any action. So we started approaching the courts. We had now begun speaking out against
the Salwa Judum in the news media even though Mahendra Karma was its leader.

Karmaji, too, had now obliquely started attacking me. Any time we came face to face we still
talked to each other but only about our children. He doted on my two daughters. His young
daughters would often drop by at our ashram to play there. His wife, Devti, too, would visit
often to meet with my wife, Veena. Karmaji continued to borrow books from me. But we had
stopped talking politics altogether.

Then in 2009 the state government demolished our ashram. We tried to continue ourwork
through a rented house. I wrote to the then Union Home Minister P Chidambaram and invited
him to visit Dantewada to hold a hearing on the atrocities being committed on the tribals.
This greatly troubled the state government and Mahendra Karma. The police began to put our
workers into the prison, or threaten them with murder. On my last day in Dantewada one of
my volunteers came to me and said that Mahendra Karma was sitting in the office of the
district collector and screaming that he wanted freedom from Himanshu Kumar right away.
The volunteer told me that I would be killed that night. Immediately thereafter that worker
fled Dantewada with his wife and daughter. Within a half hour of that the police attacked
his house and, among others, took away the motorcycle that the ashram owned and that
was parked outside.

I thought about all this for long. I realised that if I died that night it would be of no profit to
the tribals. My coworkers were in prison. I was fighting court cases on behalf of so many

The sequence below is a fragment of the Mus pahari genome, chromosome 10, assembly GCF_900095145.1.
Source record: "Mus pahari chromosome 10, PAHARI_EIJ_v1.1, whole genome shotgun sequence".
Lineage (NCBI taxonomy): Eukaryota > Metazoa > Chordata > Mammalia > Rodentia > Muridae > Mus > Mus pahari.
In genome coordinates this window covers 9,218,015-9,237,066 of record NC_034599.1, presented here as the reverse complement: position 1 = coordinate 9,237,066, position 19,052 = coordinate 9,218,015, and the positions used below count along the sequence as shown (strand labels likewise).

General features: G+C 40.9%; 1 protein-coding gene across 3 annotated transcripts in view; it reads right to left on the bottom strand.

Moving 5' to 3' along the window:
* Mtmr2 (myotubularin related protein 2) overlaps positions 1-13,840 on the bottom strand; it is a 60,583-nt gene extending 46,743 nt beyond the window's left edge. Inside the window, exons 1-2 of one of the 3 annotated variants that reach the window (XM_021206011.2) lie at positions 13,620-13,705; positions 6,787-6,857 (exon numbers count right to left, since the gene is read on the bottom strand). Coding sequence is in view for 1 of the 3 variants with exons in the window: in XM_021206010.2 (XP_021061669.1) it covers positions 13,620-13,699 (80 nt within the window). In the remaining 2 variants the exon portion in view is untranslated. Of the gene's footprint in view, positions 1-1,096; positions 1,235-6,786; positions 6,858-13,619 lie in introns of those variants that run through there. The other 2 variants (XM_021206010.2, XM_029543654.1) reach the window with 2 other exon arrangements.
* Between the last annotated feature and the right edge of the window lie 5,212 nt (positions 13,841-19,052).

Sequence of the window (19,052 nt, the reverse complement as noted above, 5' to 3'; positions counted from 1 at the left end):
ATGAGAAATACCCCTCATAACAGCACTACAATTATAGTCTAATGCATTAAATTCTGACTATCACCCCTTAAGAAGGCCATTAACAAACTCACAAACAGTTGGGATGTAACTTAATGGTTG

tribals. That night I jumped the wall in the backyard and escaped into the forest. The police
had surrounded the entire house. I somehow reached the main road. A taxi was waiting for
me there. I sat in it and left for Delhi. Since then I have not gone back to Dantewada that
had been my home for 17 years.

Mahendra Karma’s killing today has revived my memories of the time I had spent
with him. His ambition and his fears had forced him to get caught in a trap that Raman
Singh had laid for him. In 2005 the police had been closing in on him over his alleged
role in an illegal sale of teak wood from the forests. He had faced imminent arrest. It was
to escape that and the subsequent ignominy that he gave in to Raman Singh’s demand
that he head the Salwa Judum. I may or may not have agreed with whatever Mahendra Karma
did, but I must concede that he always impressed me with his intelligence and courage.

I am deeply saddened by his killing today. I bid farewell to my loving friend with a heavy heart.

(Translated into English by Ajit Sahi)
First Published in http://tehelka.com/two-roads-parted-in-the-woods/